Volume 561

  • No. 7723 20 September 2018

    Grow with the flow

    The cover is an artistic rendering of the elongation of the posterior body axis in a vertebrate embryo, highlighting the similarity between the physics of tissue morphogenesis and glass moulding. In this issue, Otger Campàs and his colleagues combine in vivo measurements of tissue mechanics, analysis of cellular dynamics and theoretical modelling to reveal the physical mechanism behind tissue morphogenesis in zebrafish embryos. The higher activity of cells at the posterior end of the body (glowing orange) ‘melts’ the tissue into a fluid-like state that enables remodelling. As body elongation proceeds, cells progressively become less active (blueish region), ‘freezing’ the tissue into a solid-like state that establishes tissue architecture. The fluid-to-solid transition is caused by cellular jamming of the foam-like (cellular) tissue architecture.

  • No. 7722 13 September 2018

    Seconds out

    The rise of multidrug-resistant bacteria is cause for considerable concern and the ‘ESKAPE’ group of pathogens present the most acute risk of untreatable infections. The Gram-negative bacteria within this group — iEscherichia coli, Klebsiella pneumoniae, Pseudomonas aeruginosa and Acinetobacter baumannii — are of particular concern because their dual-membrane envelope stops many drugs from reaching their targets. Despite extensive efforts, no new antibiotic active against Gram-negative bacteria has been approved in the past 50 years. In this week’s issue, Christopher Heise, Peter Smith and their colleagues present the chemical optimization of the arylomycin class of natural products into a potent, broad-spectrum drug that is active against clinical isolates of Gram-negative bacteria in vitro and in multiple in vivo infection models. The team believes this should pave the way for optimized arylomycin analogues to become much-needed new drugs for multidrug-resistant Gram-negative infections.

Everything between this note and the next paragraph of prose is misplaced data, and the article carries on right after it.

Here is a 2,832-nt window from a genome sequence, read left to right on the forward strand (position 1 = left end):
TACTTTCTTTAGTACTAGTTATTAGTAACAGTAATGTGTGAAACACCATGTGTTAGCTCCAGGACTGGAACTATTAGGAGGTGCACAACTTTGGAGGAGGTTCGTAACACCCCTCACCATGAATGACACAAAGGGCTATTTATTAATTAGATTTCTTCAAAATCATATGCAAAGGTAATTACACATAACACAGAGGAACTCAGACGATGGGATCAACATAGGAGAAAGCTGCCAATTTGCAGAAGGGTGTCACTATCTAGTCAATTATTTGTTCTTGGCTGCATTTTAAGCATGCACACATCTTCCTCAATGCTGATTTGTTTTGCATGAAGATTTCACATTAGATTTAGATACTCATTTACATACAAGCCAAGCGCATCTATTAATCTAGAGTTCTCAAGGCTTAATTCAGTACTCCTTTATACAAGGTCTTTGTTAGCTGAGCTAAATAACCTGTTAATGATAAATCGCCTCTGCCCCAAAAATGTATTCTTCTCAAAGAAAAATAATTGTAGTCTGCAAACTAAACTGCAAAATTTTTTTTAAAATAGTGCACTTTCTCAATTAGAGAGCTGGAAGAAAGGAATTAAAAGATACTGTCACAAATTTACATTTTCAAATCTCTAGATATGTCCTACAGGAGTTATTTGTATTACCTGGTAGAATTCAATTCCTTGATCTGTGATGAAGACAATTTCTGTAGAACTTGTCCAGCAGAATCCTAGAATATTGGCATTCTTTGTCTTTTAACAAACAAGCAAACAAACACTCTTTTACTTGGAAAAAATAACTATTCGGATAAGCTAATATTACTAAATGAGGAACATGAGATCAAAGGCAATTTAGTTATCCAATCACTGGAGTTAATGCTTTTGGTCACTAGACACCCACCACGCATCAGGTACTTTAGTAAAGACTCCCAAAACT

Earth observation

  • No. 7721 6 September 2018

    Ancient human hybrid

    In this week’s issue, a team led by Viviane Slon and Svante Pääbo reveals the genome of a first-generation offspring of mixed Neanderthal and Denisovan parentage. The genome of the ancient adolescent was obtained from a bone fragment recovered from the Denisova Cave in the Altai Mountains of Siberia. The young female was at least 13 years old when she died 50,000–90,000 years ago. Neanderthals and Denisovans coexisted in Eurasia, and some specimens of mixed heritage have previously been found. But the latest discovery is the first time a first-generation child has been identified, providing direct evidence of interbreeding between the two groups. The researchers suggest that interbreeding between the groups may have been common when they met but that limited interactions allowed the groups to remain genetically distinct.

    Nature Outline

    Retinal repair